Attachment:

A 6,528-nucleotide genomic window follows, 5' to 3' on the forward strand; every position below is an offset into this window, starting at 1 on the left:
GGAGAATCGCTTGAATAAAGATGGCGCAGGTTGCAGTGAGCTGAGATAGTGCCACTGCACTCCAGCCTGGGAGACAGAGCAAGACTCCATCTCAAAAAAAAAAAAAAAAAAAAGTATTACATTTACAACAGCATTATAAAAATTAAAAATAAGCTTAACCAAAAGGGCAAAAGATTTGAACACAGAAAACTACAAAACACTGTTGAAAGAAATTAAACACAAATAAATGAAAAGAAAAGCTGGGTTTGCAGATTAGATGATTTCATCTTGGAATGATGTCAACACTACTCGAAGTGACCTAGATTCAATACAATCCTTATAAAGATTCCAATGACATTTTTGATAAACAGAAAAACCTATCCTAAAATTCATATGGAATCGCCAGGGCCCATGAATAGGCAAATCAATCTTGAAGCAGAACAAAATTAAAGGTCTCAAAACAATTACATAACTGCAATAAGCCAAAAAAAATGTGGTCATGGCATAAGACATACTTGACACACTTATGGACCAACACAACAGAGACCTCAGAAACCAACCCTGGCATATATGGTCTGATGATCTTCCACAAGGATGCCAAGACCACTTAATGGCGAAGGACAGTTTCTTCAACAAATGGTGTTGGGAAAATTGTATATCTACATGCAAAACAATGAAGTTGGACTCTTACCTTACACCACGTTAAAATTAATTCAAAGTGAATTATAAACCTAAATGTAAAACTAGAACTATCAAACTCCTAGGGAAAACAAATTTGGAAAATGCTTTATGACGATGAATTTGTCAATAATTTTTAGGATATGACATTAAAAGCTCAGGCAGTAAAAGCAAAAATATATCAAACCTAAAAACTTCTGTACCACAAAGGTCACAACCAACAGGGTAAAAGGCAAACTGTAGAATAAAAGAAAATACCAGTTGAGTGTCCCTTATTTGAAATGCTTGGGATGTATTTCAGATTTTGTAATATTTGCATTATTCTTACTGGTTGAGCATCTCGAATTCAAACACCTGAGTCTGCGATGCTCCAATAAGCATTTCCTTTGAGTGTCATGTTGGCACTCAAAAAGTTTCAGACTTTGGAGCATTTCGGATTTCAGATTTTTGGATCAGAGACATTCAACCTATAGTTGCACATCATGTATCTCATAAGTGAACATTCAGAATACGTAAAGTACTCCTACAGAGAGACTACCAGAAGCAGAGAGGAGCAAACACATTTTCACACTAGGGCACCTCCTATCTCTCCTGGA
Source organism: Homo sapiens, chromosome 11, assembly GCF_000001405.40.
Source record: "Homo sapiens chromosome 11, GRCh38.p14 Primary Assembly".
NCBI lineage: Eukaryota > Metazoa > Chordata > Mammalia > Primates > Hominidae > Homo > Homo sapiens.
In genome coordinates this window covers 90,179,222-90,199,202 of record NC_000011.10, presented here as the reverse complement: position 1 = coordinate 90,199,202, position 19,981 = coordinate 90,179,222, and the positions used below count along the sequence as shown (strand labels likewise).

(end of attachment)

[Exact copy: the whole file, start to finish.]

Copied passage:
A 6,528-nucleotide genomic window follows, 5' to 3' on the forward strand; every position below is an offset into this window, starting at 1 on the left:
GGAGAATCGCTTGAATAAAGATGGCGCAGGTTGCAGTGAGCTGAGATAGTGCCACTGCACTCCAGCCTGGGAGACAGAGCAAGACTCCATCTCAAAAAAAAAAAAAAAAAAAAGTATTACATTTACAACAGCATTATAAAAATTAAAAATAAGCTTAACCAAAAGGGCAAAAGATTTGAACACAGAAAACTACAAAACACTGTTGAAAGAAATTAAACACAAATAAATGAAAAGAAAAGCTGGGTTTGCAGATTAGATGATTTCATCTTGGAATGATGTCAACACTACTCGAAGTGACCTAGATTCAATACAATCCTTATAAAGATTCCAATGACATTTTTGATAAACAGAAAAACCTATCCTAAAATTCATATGGAATCGCCAGGGCCCATGAATAGGCAAATCAATCTTGAAGCAGAACAAAATTAAAGGTCTCAAAACAATTACATAACTGCAATAAGCCAAAAAAAATGTGGTCATGGCATAAGACATACTTGACACACTTATGGACCAACACAACAGAGACCTCAGAAACCAACCCTGGCATATATGGTCTGATGATCTTCCACAAGGATGCCAAGACCACTTAATGGCGAAGGACAGTTTCTTCAACAAATGGTGTTGGGAAAATTGTATATCTACATGCAAAACAATGAAGTTGGACTCTTACCTTACACCACGTTAAAATTAATTCAAAGTGAATTATAAACCTAAATGTAAAACTAGAACTATCAAACTCCTAGGGAAAACAAATTTGGAAAATGCTTTATGACGATGAATTTGTCAATAATTTTTAGGATATGACATTAAAAGCTCAGGCAGTAAAAGCAAAAATATATCAAACCTAAAAACTTCTGTACCACAAAGGTCACAACCAACAGGGTAAAAGGCAAACTGTAGAATAAAAGAAAATACCAGTTGAGTGTCCCTTATTTGAAATGCTTGGGATGTATTTCAGATTTTGTAATATTTGCATTATTCTTACTGGTTGAGCATCTCGAATTCAAACACCTGAGTCTGCGATGCTCCAATAAGCATTTCCTTTGAGTGTCATGTTGGCACTCAAAAAGTTTCAGACTTTGGAGCATTTCGGATTTCAGATTTTTGGATCAGAGACATTCAACCTATAGTTGCACATCATGTATCTCATAAGTGAACATTCAGAATACGTAAAGTACTCCTACAGAGAGACTACCAGAAGCAGAGAGGAGCAAACACATTTTCACACTAGGGCACCTCCTATCTCTCCTGGA
Source organism: Homo sapiens, chromosome 11, assembly GCF_000001405.40.
Source record: "Homo sapiens chromosome 11, GRCh38.p14 Primary Assembly".
NCBI lineage: Eukaryota > Metazoa > Chordata > Mammalia > Primates > Hominidae > Homo > Homo sapiens.
In genome coordinates this window covers 90,179,222-90,199,202 of record NC_000011.10, presented here as the reverse complement: position 1 = coordinate 90,199,202, position 19,981 = coordinate 90,179,222, and the positions used below count along the sequence as shown (strand labels likewise).